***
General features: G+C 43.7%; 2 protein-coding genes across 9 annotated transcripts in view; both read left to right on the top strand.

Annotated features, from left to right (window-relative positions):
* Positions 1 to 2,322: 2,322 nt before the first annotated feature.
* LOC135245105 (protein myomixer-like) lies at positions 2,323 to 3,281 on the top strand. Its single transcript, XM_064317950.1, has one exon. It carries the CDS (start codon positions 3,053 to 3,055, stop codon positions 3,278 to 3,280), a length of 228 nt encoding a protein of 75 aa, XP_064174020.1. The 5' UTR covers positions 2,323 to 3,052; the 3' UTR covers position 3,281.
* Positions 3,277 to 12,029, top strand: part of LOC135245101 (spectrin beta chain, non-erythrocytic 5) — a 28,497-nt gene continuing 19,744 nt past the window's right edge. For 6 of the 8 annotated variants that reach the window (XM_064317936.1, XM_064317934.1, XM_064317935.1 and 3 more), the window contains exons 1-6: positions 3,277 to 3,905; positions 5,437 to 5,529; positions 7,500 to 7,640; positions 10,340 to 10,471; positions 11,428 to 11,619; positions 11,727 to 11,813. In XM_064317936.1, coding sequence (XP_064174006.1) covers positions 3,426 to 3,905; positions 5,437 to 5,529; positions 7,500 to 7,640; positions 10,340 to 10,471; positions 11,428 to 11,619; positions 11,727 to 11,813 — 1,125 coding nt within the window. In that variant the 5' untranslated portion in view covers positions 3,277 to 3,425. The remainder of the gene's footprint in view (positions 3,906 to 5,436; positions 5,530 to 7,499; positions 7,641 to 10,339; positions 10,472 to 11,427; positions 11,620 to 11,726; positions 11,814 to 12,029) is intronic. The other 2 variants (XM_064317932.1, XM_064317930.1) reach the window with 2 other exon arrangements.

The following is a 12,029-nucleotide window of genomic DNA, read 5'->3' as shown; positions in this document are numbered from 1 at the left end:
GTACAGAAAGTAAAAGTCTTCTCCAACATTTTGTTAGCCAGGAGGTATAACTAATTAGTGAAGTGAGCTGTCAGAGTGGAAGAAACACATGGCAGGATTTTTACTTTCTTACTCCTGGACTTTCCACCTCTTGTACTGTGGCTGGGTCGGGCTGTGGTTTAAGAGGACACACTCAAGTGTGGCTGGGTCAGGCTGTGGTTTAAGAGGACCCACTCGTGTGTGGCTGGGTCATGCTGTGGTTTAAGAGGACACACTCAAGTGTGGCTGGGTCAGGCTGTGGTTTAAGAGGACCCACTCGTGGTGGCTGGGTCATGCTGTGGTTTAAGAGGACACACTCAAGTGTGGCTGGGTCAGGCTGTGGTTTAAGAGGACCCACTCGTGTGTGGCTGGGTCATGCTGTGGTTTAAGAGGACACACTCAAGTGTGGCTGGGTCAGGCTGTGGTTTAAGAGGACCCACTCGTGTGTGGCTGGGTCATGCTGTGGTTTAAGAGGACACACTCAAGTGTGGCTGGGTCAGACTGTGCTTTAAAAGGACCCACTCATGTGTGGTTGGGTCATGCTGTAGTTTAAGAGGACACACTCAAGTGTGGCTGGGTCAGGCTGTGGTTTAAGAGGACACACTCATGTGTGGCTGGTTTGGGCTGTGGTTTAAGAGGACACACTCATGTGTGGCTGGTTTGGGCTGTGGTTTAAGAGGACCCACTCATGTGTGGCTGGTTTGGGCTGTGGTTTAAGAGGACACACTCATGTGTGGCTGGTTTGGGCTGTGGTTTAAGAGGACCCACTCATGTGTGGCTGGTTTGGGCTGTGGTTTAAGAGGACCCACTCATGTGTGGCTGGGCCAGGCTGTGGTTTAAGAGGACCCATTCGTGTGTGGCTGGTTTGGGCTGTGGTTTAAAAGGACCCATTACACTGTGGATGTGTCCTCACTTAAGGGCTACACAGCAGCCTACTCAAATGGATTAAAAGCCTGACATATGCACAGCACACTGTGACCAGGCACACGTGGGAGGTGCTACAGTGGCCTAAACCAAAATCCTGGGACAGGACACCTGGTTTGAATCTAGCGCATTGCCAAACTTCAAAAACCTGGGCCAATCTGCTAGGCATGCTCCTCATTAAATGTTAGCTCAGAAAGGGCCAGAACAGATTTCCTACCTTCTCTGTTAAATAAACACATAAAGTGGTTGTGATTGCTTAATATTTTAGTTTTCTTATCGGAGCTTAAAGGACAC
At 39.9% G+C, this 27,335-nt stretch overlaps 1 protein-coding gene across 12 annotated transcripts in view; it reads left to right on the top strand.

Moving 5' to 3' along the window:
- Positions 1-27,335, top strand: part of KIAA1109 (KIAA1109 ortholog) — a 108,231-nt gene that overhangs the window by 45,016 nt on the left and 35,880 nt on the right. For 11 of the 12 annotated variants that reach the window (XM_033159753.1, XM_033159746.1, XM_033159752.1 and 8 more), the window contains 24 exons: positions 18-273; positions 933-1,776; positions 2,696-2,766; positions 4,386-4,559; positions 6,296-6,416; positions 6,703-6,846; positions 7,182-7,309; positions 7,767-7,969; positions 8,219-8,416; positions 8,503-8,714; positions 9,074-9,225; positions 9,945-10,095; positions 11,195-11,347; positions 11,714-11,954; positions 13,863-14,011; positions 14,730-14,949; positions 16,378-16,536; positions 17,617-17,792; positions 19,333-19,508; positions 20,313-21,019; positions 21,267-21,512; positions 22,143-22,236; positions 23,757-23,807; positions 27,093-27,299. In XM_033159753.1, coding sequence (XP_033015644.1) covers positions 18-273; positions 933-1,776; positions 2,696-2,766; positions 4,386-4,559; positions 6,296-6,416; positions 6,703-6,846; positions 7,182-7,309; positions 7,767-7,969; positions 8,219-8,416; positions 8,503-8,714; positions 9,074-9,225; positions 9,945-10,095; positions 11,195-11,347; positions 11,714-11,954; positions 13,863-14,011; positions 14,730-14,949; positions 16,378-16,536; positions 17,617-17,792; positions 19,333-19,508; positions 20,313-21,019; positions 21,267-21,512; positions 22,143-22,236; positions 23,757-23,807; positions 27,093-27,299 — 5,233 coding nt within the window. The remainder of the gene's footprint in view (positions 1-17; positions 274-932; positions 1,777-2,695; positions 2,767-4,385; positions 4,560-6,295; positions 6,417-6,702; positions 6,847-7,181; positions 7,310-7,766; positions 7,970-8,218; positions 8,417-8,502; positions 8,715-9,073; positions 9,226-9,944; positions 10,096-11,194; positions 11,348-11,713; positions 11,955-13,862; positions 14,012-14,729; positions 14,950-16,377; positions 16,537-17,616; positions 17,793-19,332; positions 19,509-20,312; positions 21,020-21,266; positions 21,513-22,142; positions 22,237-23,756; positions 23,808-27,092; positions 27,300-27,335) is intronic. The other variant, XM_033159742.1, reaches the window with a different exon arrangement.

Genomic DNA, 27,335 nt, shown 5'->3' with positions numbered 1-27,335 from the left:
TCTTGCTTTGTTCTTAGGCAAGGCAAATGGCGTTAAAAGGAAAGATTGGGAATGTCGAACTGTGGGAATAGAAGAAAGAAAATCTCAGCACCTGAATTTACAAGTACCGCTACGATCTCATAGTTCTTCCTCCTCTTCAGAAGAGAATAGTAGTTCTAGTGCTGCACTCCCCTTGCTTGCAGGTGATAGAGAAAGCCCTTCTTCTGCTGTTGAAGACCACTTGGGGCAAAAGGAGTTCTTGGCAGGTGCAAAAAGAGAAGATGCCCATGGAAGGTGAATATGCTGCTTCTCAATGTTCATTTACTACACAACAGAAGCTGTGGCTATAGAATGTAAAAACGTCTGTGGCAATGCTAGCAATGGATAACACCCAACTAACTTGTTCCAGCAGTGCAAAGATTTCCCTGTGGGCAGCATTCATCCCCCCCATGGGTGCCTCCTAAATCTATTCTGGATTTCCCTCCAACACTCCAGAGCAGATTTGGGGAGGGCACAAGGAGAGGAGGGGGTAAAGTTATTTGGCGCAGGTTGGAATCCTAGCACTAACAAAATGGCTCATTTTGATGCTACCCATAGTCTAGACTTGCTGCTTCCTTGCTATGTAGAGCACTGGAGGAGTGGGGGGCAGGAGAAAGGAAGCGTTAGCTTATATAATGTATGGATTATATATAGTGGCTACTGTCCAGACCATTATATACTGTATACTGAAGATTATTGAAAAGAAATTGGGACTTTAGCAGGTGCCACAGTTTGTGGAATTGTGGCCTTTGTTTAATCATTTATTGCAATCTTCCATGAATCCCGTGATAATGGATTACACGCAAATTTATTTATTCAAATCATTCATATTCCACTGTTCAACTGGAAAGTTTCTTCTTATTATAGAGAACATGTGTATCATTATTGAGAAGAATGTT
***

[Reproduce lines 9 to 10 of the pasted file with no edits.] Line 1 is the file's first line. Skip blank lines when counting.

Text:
Moving 5' to 3' along the window:
- Positions 1-27,335, top strand: part of KIAA1109 (KIAA1109 ortholog) — a 108,231-nt gene that overhangs the window by 45,016 nt on the left and 35,880 nt on the right. For 11 of the 12 annotated variants that reach the window (XM_033159753.1, XM_033159746.1, XM_033159752.1 and 8 more), the window contains 24 exons: positions 18-273; positions 933-1,776; positions 2,696-2,766; positions 4,386-4,559; positions 6,296-6,416; positions 6,703-6,846; positions 7,182-7,309; positions 7,767-7,969; positions 8,219-8,416; positions 8,503-8,714; positions 9,074-9,225; positions 9,945-10,095; positions 11,195-11,347; positions 11,714-11,954; positions 13,863-14,011; positions 14,730-14,949; positions 16,378-16,536; positions 17,617-17,792; positions 19,333-19,508; positions 20,313-21,019; positions 21,267-21,512; positions 22,143-22,236; positions 23,757-23,807; positions 27,093-27,299. In XM_033159753.1, coding sequence (XP_033015644.1) covers positions 18-273; positions 933-1,776; positions 2,696-2,766; positions 4,386-4,559; positions 6,296-6,416; positions 6,703-6,846; positions 7,182-7,309; positions 7,767-7,969; positions 8,219-8,416; positions 8,503-8,714; positions 9,074-9,225; positions 9,945-10,095; positions 11,195-11,347; positions 11,714-11,954; positions 13,863-14,011; positions 14,730-14,949; positions 16,378-16,536; positions 17,617-17,792; positions 19,333-19,508; positions 20,313-21,019; positions 21,267-21,512; positions 22,143-22,236; positions 23,757-23,807; positions 27,093-27,299 — 5,233 coding nt within the window. The remainder of the gene's footprint in view (positions 1-17; positions 274-932; positions 1,777-2,695; positions 2,767-4,385; positions 4,560-6,295; positions 6,417-6,702; positions 6,847-7,181; positions 7,310-7,766; positions 7,970-8,218; positions 8,417-8,502; positions 8,715-9,073; positions 9,226-9,944; positions 10,096-11,194; positions 11,348-11,713; positions 11,955-13,862; positions 14,012-14,729; positions 14,950-16,377; positions 16,537-17,616; positions 17,793-19,332; positions 19,509-20,312; positions 21,020-21,266; positions 21,513-22,142; positions 22,237-23,756; positions 23,808-27,092; positions 27,300-27,335) is intronic. The other variant, XM_033159742.1, reaches the window with a different exon arrangement.